It's never happened to me, but it has to a lot of my fellow pole dancer friends. The technological slap in the face- I reported your photo to Facebook because I didn't like it maneuver. Generally when this happens, people are reporting pictures they find offensive by claiming the photo in question contains nudity. Of all the pictures I've seen reported- NONE have contained nudity. They have all been women wearing standard pole attire. For the average pole dancer/competitor, your attire is a safety issue. Yes, we show more skin than a football player. Some may even argue certain sports or dance disciplines such as volleyball or gymnastics actually wear LESS than pole dancers. Much in regards to the great attire debate can be disputed. The one thing that can't be debated is, when you put a woman wearing a bathing suit type attire with a pole- suddenly people take offense.
I'd like to take a few moments to explore the "why?" Simply put- people fear what they do not understand. I used to have an extreme fear of flying in an airplane. The strange thing about my fear of flying is it was just a fear of flying in airplanes. I could sit all day long in a helicopter and fly over the mountains all day long. This never bothered me. On our honeymoon helicopter ride over the Great Smoky Mountains, my husband was beside himself as the wind grabbed our helicopter pitching it up over the mountain peak in an unsettling ride that left us momentarily assessing our fate. Through this encounter, I wasn't as panic stricken as I would have been if we were on an airplane. The reason? If you've ever been in a helicopter, you're practically in the cockpit sitting with the pilot where all the action is. I have a better understanding of the mechanics of my ride. Knowing what is going on eased my anxiety, therefore flying in helicopter always felt safer to me. (Statistically, I'm not sure this is true compared to an airplane?) It wasn't until I went on a Florida trip a few years ago with my husband that I really began to lose my fear of flying. I was in my hotel room on St. Pete beach skimming through the television channels as I got ready to turn in for the night. I happened to come across a show about "When flights meet disaster." Not entirely the type of show I was wanting to watch given I was about to board a flight home in the following days. Initially I didn't settle on watching the show as I knew it would further my anxiety about my upcoming flight. A funny thing happened while watching this documentary depicting flight tragedies. I learned more about planes and the safety mechanisms in order to evade tragedy. It was through this insight that I was able to finally understand my fears and for the first time I actually looked out the window and payed more attention to why I felt sick and what was going on to make me feel the way I was in flight.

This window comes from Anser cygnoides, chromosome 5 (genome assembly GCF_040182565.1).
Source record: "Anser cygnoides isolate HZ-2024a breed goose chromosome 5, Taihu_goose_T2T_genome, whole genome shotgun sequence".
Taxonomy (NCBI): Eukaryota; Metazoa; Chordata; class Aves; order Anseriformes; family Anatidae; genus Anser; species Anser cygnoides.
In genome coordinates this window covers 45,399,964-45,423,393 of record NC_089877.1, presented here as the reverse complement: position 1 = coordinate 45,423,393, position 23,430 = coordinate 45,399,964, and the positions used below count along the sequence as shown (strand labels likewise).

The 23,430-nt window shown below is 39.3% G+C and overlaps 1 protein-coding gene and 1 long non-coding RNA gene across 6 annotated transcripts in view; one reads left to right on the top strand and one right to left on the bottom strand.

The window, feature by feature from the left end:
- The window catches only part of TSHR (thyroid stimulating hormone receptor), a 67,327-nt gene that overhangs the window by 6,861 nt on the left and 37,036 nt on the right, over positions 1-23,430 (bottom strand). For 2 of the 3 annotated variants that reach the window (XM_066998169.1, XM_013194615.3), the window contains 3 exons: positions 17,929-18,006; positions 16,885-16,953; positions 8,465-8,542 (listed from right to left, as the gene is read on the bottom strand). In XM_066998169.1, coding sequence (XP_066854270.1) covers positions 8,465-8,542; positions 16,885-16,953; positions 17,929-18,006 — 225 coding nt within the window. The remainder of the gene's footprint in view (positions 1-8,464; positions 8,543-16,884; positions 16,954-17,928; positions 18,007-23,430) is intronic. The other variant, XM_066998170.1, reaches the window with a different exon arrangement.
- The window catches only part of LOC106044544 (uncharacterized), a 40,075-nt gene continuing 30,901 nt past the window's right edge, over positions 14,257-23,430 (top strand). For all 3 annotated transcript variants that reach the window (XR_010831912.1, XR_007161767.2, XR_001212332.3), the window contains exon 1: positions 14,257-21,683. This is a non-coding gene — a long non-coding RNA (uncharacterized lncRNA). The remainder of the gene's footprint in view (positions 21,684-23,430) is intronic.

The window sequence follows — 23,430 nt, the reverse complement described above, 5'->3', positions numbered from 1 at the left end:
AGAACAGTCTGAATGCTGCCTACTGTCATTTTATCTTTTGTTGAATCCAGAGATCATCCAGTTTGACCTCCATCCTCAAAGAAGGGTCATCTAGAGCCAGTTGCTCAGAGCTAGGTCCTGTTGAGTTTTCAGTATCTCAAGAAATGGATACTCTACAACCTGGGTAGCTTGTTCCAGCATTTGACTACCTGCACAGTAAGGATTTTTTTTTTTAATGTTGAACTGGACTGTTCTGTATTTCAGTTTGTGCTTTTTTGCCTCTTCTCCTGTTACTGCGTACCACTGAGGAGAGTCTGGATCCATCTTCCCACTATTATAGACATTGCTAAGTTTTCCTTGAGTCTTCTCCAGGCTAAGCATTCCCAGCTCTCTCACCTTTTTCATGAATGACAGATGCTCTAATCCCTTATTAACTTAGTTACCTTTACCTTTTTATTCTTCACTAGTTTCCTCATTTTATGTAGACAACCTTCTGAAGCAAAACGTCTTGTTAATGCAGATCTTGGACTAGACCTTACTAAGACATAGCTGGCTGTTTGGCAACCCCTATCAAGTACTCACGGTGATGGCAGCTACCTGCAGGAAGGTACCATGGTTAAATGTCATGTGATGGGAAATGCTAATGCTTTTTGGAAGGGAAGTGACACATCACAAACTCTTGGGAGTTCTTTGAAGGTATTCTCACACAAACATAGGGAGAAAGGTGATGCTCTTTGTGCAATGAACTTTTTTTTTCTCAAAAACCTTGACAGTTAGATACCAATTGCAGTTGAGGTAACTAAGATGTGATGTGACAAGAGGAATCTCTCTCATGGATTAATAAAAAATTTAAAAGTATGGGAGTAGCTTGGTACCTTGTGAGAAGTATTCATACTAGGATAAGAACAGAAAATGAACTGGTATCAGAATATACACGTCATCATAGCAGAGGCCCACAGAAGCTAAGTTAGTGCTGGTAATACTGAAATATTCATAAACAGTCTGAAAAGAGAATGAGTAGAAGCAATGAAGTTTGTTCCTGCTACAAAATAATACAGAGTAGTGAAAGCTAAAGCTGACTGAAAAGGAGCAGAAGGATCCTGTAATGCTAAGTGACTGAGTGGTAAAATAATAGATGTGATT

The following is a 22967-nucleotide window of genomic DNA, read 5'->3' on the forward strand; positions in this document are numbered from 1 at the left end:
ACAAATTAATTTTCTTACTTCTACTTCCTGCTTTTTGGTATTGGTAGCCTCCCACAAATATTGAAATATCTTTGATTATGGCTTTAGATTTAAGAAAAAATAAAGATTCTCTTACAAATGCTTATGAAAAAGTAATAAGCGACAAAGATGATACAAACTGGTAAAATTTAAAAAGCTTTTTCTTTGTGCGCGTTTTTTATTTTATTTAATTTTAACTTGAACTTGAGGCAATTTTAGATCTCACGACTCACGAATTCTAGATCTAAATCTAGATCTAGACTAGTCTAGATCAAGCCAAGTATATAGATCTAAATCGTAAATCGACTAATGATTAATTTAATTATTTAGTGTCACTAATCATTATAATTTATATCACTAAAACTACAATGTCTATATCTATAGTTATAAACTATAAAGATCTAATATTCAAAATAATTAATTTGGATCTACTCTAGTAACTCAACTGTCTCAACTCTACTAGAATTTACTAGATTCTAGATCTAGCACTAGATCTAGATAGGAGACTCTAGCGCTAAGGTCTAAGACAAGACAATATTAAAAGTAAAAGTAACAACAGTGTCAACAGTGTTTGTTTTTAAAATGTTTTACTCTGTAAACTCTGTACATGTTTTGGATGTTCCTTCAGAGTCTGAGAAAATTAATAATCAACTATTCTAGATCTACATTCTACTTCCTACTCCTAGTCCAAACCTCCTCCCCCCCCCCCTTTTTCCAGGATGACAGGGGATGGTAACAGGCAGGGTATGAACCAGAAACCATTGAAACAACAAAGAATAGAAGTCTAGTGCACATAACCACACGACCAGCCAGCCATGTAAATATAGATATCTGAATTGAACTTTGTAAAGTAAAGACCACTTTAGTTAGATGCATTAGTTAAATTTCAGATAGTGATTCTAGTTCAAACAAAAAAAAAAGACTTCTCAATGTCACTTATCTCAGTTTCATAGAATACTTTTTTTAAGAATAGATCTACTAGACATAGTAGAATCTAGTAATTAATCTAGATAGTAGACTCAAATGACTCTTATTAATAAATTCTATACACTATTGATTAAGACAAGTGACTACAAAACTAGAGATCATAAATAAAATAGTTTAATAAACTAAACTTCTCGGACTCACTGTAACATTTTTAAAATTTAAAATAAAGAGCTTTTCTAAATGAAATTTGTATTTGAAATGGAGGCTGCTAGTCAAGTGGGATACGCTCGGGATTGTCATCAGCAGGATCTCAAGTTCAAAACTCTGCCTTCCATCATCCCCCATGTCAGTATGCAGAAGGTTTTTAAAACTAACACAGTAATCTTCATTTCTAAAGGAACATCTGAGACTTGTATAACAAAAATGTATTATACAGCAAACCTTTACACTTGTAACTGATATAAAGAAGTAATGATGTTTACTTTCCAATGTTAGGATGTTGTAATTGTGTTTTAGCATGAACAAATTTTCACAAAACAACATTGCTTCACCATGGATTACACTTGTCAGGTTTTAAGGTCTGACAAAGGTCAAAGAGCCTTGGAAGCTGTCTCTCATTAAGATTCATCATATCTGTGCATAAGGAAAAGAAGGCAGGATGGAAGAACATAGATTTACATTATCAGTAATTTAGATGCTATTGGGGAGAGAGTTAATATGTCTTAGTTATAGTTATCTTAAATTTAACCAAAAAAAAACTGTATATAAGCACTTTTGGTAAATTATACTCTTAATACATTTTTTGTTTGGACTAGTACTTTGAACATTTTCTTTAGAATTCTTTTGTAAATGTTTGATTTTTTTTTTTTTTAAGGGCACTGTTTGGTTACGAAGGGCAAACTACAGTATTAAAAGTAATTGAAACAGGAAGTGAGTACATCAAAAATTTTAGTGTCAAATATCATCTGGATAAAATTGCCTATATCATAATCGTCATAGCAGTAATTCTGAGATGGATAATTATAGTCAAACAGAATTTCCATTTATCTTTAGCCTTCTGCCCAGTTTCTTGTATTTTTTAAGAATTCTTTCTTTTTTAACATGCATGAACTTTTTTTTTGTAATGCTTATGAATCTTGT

I'm not entirely sure people "fear" pole dancing in the same magnitude as they would flying. What I can decipher is that pole dancing images make people uncomfortable. Simply because they don't understand what they are seeing when looking at a picture of a pole dancer. The group of people that are offended by pole dancing pictures see a negative connotation. Others privy to the pole world see athletes. It's an amazing world out there full of so many interesting differing opinions. I love how the pole community is dedicated to shedding light on the dark areas of pole and what it really is compared to what it used to be. I feel like as time goes on, more people will begin to understand we're just working out in the best way we find appealing to us. Treadmills aren't for everyone, and for that percentage of the population that has found their true calling in maintaining a healthy lifestyle? I applaud you and encourage you to not sweat those who don't understand. Continue to share your achievements and maybe some day they will eventually realize their unsettling feelings of discomfort as a response to your picture is really more about their misunderstanding of a movement more welcoming than their misinformed judgment.